U.S. Ambassador in Afghanistan James Cunningham speaks Jan. 17 during a news event at the U.S. embassy in Kabul, Afghanistan. He said the United States wants serious peace negotiations with the Taliban but that it has not yet been possible to get the process underway. (Patrick Quinn / AP)
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KABUL, Afghanistan — The United States wants serious peace negotiations with the Taliban to begin, but it has not been possible to get the process underway, the American ambassador to Afghanistan said Thursday.
James Cunningham said it was important for the Afghan government to get the talks started and to get the best results possible, yet he acknowledged that the peace process has not "even really begun."
The Afghan peace process, which has made little headway since it began several years ago, is hobbled by distrust among the major players, including the United States. While talks with the Taliban remained stalled, there are signs of increasing efforts to get them back on track. U.S.-backed talks broke down last March in a dispute over the release of five Taliban detainees held in U.S. custody at a military prison in Guantanamo Bay, Cuba.
With Afghan presidential elections and the withdrawal of most foreign combat troops looming in 2014, Afghanistan and its international allies are trying to push a peace process with the Taliban to bring an end to the conflict.
"Our goal, or rather what we would like to see and I think the Afghans would like to see, is the beginning if not conclusion of a negotiation — at least the beginning of a serious process on peace and reconciliation — as soon as possible," Cunningham told reporters. "But so far it hasn't proven possible to bring those pieces together to get that going."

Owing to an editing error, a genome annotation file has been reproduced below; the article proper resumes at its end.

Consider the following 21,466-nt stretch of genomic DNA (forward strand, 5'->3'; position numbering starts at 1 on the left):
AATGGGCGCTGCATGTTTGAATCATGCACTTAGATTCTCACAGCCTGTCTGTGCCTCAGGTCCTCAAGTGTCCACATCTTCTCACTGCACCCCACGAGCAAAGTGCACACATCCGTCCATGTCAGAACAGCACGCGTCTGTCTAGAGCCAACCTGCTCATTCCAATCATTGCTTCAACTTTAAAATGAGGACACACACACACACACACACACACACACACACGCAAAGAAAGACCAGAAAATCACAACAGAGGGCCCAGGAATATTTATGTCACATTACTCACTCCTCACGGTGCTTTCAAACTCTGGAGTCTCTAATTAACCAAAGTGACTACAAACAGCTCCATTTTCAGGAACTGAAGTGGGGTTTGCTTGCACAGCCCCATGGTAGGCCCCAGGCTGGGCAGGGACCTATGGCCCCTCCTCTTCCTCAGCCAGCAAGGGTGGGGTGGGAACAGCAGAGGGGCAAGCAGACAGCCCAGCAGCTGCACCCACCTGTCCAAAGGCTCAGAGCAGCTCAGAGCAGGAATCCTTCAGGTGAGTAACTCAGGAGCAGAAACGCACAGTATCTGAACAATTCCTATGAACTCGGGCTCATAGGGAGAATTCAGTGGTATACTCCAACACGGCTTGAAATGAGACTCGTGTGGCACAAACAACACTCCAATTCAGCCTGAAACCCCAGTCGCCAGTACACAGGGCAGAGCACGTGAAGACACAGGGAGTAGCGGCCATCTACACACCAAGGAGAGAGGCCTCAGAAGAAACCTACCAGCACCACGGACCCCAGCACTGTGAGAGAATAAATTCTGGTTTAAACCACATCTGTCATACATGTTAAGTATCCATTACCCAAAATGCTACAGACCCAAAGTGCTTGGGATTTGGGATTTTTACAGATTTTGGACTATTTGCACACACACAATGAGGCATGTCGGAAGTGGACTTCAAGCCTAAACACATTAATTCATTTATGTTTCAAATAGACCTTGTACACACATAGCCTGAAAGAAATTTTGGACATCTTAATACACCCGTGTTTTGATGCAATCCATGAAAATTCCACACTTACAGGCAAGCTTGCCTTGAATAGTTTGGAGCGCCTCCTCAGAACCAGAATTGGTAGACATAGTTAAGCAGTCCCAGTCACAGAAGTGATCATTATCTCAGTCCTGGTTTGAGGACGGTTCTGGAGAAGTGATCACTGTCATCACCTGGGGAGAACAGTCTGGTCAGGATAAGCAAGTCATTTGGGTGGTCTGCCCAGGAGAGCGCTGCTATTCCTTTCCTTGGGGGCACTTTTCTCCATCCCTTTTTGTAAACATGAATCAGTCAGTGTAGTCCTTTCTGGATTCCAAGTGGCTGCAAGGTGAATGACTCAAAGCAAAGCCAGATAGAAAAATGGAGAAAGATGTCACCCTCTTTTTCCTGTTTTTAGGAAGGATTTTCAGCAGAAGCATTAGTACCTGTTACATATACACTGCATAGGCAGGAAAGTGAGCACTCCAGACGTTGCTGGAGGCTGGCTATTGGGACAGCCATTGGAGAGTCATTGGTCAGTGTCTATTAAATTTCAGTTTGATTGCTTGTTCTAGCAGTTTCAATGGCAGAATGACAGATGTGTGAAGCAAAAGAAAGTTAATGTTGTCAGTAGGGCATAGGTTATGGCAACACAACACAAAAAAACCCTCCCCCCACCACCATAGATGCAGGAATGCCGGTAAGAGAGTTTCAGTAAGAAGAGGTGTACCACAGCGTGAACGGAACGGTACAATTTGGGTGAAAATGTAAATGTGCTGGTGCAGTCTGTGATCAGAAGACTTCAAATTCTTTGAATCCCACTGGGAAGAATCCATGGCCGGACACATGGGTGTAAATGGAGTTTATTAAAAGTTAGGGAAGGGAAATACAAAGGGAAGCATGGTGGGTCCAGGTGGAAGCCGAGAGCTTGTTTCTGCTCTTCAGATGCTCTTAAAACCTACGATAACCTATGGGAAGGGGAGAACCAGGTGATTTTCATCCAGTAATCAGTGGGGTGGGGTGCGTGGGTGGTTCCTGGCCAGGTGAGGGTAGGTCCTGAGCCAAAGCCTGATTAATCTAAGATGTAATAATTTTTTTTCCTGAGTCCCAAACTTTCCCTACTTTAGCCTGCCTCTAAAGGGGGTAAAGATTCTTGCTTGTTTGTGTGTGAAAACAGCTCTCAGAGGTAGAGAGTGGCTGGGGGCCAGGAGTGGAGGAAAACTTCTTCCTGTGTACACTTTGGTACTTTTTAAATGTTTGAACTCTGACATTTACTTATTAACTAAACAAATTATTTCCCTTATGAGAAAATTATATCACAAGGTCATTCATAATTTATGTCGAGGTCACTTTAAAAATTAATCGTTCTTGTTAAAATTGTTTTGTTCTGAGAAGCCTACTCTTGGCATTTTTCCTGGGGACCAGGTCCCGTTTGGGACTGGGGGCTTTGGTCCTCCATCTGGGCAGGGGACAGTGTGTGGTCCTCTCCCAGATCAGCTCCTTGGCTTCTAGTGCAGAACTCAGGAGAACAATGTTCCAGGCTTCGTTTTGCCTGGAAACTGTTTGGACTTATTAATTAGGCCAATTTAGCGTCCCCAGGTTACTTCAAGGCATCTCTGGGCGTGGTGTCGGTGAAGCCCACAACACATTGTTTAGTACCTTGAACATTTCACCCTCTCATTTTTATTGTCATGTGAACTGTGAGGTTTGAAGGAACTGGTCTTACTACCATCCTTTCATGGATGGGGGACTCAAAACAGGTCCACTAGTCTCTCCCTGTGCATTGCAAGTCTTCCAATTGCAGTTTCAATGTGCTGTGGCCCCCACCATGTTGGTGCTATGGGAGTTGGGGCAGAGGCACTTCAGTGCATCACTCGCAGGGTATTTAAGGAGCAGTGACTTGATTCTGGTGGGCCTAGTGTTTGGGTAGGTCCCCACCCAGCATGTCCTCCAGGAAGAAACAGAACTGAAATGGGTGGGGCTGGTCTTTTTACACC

Cunningham made the remarks following President Hamid Karzai's meeting in Washington last week with President Barack Obama. Peace talks were part of that discussion.
"We think it's important if we can do it, to help the Afghans get this process underway, and then we will try to help them steer it to the best result possible," he said.
There are hopes that Pakistan's decision to release more than two dozen members of the Taliban will help get the peace process going. But it remains unclear if those Taliban figures will help the peace process or rejoin the insurgency.
The last release came Dec. 31, when Pakistan freed eight men, including the Taliban's justice minister when the hardline regime ruled Afghanistan before being ousted in 2001, and a one-time guard of Taliban leader Mullah Omar.
Cunningham said that although their release was a positive step, there was no indication of where the former detainees had gone "or where they are going."
He said the Afghan government was trying to ensure they did not return to the insurgency.
"We obviously don't want dangerous individuals released to become a threat again to Afghan civilians, Afghan forces or our forces," Cunningham said. "So we have been working with the Afghans to make sure that doesn't happen — through a variety of reintegration and other mechanisms."
He added that the Pakistanis so far have taken a "hands-off kind of approach to the people that they have released."